To fix all this, Congress could quickly pass the Do No Harm Act, an existing bill backed by several civil and reproductive rights groups which would clarify that RFRA is meant to protect religious freedom without allowing harm inflicted onto others, such as denying groups contraceptionIt was introduced in the House in 2019 by Democratic Reps. Joe Kennedy and Bobby Scott, and in the Senate by Sen. Kamala Harris, the vice president-elect. To date, it has 215 House and 31 Senate co-sponsors.

Brigitte Amiri, a deputy director at the American Civil Liberties Union’s Reproductive Freedom Project, said the Do No Harm Act would be a “more robust” way to get at cases like Hobby Lobby because it would bar RFRA lawsuits if they discriminate against third parties.


Voting Rights

Perhaps the most consequential legislation passed in the 20th century lost its potency in a Supreme Court ruling decided on statutory grounds. In Shelby County v. Holder (2013), the court held in a party-line, 5-4 vote that Section 4(b) of the 1965 Voting Rights Act, which required jurisdictions with histories of discrimination to get federal preclearance before changing voting laws, put untenable burdens on states, because the conditions at the time of the legislation are no longer true.

The decision was a disaster for voting rights advocates. In the aftermath, dozens of states implemented voter ID laws, including a North Carolina law that a federal court said discriminates against Black voters “with almost surgical precision.” The Leadership Conference on Civil and Human Rights documented that between 2012 and 2018, more than 1,600 polling places were closed. One of the most blatant flourishes of this renewed ability to curtail voting rights was Georgia Gov. Brian Kemp’s gubernatorial campaign. While secretary of state, Kemp oversaw the removal of 1.5 million voters from the rolls, as well as another 500,000 during his campaign for governor.

Courts have found at least 10 instances of intentional discrimination in voting rights decisions since Shelby County v. Holder, a direct counter to Chief Justice John Roberts’s majority opinion that conditions in 1965 no longer exist.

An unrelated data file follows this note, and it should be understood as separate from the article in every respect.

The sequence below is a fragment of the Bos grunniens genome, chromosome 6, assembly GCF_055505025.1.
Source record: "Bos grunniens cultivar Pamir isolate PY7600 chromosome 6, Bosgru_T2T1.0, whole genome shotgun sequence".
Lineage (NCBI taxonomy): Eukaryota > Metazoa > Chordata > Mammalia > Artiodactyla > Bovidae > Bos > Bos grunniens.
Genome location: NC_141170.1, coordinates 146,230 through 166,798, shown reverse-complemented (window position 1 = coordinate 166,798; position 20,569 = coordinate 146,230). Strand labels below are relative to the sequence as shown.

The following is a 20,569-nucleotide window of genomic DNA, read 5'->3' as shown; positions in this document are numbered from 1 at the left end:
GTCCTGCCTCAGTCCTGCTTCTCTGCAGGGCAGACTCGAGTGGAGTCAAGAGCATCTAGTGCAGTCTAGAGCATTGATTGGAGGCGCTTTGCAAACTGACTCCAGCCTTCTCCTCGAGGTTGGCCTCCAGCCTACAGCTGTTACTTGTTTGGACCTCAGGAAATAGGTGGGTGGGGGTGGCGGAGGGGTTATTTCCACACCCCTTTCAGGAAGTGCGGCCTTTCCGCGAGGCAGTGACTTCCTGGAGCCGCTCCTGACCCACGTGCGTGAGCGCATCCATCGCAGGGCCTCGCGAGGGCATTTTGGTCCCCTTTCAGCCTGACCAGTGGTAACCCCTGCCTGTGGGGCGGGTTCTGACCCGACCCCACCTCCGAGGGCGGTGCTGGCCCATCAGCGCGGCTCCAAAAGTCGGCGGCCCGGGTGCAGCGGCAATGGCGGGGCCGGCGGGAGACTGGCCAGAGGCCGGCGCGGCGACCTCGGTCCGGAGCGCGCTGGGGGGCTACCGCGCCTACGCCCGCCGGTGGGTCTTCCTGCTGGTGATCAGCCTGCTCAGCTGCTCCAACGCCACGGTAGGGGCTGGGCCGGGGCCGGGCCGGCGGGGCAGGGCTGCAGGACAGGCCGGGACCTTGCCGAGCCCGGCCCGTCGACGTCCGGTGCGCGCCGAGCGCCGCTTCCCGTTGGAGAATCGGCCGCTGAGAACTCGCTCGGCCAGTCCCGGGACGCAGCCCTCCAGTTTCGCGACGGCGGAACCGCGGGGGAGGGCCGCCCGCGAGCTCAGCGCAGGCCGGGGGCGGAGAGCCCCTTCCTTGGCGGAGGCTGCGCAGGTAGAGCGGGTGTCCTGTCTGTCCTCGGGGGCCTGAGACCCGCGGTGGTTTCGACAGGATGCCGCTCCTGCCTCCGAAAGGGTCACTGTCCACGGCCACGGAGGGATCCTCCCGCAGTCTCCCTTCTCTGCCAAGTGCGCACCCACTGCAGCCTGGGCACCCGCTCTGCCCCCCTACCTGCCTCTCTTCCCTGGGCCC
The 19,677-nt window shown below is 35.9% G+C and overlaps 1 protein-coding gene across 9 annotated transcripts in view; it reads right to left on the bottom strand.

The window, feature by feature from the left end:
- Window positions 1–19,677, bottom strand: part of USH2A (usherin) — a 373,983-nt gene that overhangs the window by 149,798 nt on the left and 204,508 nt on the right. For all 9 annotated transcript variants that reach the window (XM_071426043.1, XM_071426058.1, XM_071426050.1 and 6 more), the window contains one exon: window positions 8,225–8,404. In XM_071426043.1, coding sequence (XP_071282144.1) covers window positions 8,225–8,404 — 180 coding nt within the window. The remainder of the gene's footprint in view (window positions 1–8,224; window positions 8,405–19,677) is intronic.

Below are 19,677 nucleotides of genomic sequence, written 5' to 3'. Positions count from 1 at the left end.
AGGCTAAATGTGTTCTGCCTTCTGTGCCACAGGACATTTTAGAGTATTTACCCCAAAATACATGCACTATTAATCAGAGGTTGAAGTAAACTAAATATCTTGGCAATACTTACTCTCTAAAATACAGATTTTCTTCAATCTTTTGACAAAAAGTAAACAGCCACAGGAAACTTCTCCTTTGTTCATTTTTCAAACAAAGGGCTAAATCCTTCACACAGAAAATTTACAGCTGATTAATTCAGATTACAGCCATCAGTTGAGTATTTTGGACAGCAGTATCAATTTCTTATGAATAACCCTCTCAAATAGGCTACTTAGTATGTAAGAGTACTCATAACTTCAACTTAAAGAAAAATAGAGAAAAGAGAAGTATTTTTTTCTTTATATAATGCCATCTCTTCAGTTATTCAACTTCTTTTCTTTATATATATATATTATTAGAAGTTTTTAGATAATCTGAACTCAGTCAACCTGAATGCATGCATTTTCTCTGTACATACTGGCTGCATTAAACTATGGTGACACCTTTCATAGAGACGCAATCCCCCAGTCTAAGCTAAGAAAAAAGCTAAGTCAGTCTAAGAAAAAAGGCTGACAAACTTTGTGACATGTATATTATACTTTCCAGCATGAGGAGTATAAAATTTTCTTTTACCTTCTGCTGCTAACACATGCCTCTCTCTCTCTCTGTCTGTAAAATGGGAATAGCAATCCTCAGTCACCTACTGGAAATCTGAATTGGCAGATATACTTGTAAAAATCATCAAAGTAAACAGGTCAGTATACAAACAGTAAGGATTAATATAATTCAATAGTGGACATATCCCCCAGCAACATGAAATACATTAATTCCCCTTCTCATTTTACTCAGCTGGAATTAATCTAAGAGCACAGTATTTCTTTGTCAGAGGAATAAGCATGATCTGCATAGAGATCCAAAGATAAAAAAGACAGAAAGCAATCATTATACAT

Like in the Ledbetter decision, the minority dissent made clear that an updated preclearance formula — which the court called unconstitutional — can and should be designed by Congress. The John R. Lewis Voting Rights Act of 2020, which overrides the Shelby ruling, among other voting rights protections, has already passed the House. The bill would update the statutory language for preclearance, as well as add new voter protections.

Democrats’ first bill of the 116th Congress was the For the People Act of 2019, legislation that expands voter protections; ratchets up ethics standards for executive branch officials, members of Congress, and Supreme Court justices; and provides for new campaign finance rules. It also addresses another voting rights case that can be overturned through a congressional override, Husted v. A. Philip Randolph Institute (2018), which ruled that Ohio’s voter purges were legal.

If a voter in Ohio hasn’t voted in two years, they receive a card in the mail; if they don’t return it, and do not vote in the next four years, the voter is kicked off the rolls. Voter advocates alleged that the policy violated the National Voter Registration Act of 1993, which explicitly bars states from removing someone on the basis of not voting. But the court decided that the law does not violate the NVRA because the failure to vote is not the only reason for removal: Ohio’s law also requires that the voter not respond to the mailed notice. The voter purges disproportionately impact Black voters, especially in Ohio’s three largest metro areas, which are also Democratic-leaning. The For the People Act specifically overrides the Husted decision by making voter purge schemes like Ohio’s illegal under the NVRA.

The bill also tackles another court decision, Citizens United v. FEC (2010), which famously prohibited the federal government from restricting political expenditures by corporations under the First Amendment. Because the decision was on constitutional grounds, Congress can’t overturn it simply by updating the law, and a constitutional amendment remains unlikely. But the new legislation seeks to temper its force through public financing, requiring more transparency, and restructuring the Federal Election Commission.

“Congress can have a real dialogue with the court, even when the Supreme Court strikes down a law Congress has passed as unconstitutional,” said Daniel Weiner, deputy director of the Brennan Center’s Election Reform Program. The strategy is not dissimilar from how the right reacted to Roe v. Wade, chipping away at the decision over time, he said. “If the other side doesn’t treat Supreme Court decisions as final, and continues to look for ways to accomplish its goals, I certainly think progressives should do that too.”

Disability Rights

Despite a bipartisan congressional disability rights caucus with over 50 House members, little energy has been put forth to proactively roll back statutory decisions that harm individuals with disabilities.

The most consequential case that Congress could address would be Buckhannon Board and Care Home v. West Virginia Department of Health and Human Resources, a 2001 decision which has fundamentally distorted civil rights litigation over the last two decades. In that 5-4 decision authored by Chief Justice William Rehnquist, the court effectively rendered moot the possibility for a lawyer to collect attorney’s fees if a defendant corrects the issue before the case is completed.

The decision “has meant that far fewer civil rights lawyers take disability cases, since they know there’s a high chance they won’t get paid,” said Sam Bagenstos, a law professor at the University of Michigan who has argued four cases before the court.